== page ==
Parenting is one of the most rewarding yet difficult things you will ever do. You spend their infant, toddler and elementary school years protecting them and keeping them safe. Although keeping them safe is still a top priority when they become teenagers, they begin to have more freedoms and you are not able to be with them as much as you were when they were small. Even when you are not with them, you want them to be safe. These four topics are critical to helping them keep themselves safe, even when you are not there to protect them.
Drugs And Alcohol
Drugs and alcohol are extremely dangerous to teens as the area of the brain that affects reasoning has not developed. Tell your teens that they should always go out with a group of friends. If one of the group drinks or tries drugs, they will have others around them to keep them safe. Your child should never get behind the wheel of a car if they have had even one drink as alcohol can affect teens more quickly than adults. They should also never get into a car with a driver who has been drinking, even if the driver appears to be “okay.” If their friend has had one drink, your teen should refuse to ride with them and call you for a ride home. Talk to your child about the legal consequences of a DUI and how it may require working with legal representation.
Teens today have been exposed to the internet their entire lives. Almost every teen today carries a smartphone with access to online websites and apps. Your child should never give personal information out over the internet and they should understand that not everyone online is who they say they are. If your child plays online video games, remind them that the person claiming to be their age playing the game may actually be an adult pretending to be a child. A child should never agree to meet someone they are talking to online in person. Tell them that if someone asks to meet them in person, they should come to you immediately.
When Away From Home
Your child will want to do things with friends and, once they have started driving, will want to do things like go to the mall or the movies to meet up with friends. They should always let you know where they are going, who they will be with and what time they think they will be home. They should always park in a well-lighted section of the parking lot and, if possible, close to the car of a friend so they can walk back to the car together. If riding with another friend, have a plan to call you for a ride should that friend use drugs or alcohol so that they can get home safely. Teach them to be aware of their surroundings. They should have their keys ready before they get to the car so they are not fumbling in a pocket or purse for them while standing at the car. If they take the bus or subway, have them sit close to the driver and wait in a designated area for the bus or train to arrive.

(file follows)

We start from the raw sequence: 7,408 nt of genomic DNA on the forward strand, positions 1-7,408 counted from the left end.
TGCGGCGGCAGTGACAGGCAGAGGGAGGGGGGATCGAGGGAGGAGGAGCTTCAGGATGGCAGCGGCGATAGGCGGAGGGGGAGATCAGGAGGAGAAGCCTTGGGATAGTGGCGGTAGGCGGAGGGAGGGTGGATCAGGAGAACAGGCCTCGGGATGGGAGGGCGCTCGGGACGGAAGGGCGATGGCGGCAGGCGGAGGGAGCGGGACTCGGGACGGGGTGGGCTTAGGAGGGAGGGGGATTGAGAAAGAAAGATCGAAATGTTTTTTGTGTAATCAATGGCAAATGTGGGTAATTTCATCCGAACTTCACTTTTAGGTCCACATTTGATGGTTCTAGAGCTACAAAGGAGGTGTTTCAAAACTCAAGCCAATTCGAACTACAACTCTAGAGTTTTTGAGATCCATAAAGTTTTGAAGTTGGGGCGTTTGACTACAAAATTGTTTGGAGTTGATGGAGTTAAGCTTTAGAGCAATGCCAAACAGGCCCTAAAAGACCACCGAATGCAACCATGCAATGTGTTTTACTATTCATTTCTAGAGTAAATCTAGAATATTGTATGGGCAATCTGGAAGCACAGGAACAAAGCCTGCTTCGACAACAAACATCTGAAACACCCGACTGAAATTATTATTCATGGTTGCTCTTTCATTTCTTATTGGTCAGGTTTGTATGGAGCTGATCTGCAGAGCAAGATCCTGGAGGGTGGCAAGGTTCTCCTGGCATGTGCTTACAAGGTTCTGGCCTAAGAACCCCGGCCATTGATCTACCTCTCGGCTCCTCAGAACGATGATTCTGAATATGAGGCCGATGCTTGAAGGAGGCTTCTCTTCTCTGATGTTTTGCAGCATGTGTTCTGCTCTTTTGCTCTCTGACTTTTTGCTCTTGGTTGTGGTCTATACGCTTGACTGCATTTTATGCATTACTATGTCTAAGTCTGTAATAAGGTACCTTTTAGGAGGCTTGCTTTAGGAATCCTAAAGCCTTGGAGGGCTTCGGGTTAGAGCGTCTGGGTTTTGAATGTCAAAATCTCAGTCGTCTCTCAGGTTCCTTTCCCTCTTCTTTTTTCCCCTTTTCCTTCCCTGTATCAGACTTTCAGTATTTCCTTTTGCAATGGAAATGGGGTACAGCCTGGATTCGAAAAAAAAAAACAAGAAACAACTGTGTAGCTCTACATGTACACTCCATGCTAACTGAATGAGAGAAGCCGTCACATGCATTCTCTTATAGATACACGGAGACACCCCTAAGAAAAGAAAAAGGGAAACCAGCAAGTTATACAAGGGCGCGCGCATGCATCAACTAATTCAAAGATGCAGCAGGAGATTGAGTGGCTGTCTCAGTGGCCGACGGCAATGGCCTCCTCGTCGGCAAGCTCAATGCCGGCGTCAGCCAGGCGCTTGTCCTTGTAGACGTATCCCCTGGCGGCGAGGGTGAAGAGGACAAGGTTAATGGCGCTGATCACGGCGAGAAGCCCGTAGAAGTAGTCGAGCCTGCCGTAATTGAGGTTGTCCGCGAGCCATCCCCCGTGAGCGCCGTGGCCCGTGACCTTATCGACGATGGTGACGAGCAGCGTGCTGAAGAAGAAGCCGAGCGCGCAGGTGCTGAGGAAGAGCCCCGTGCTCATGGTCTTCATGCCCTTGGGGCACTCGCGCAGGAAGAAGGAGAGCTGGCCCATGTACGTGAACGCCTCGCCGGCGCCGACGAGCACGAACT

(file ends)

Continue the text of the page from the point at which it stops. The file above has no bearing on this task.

Teenagers will attend parties at the home of friends and possibly even at the home of the friend of a friend. If they meet someone at the party, they should never leave with the person alone. If a friend becomes intoxicated, they seek out the help of an adult to help the friend get home safely. Never leave a drink unattended to avoid illegal substances or alcohol being added to the drink. This includes drinking from a punch bowl which may be spiked. They should always leave the party with the same people they came with. You should also talk to them about avoiding parties where alcohol and drugs will be present.
These four conversations are important to keeping your child safe as they grow into adults. Although you may want to keep them from experiencing these situations, it is not always possible, so providing them with the tips that will help them keep themselves safe is the next best thing to you being with them.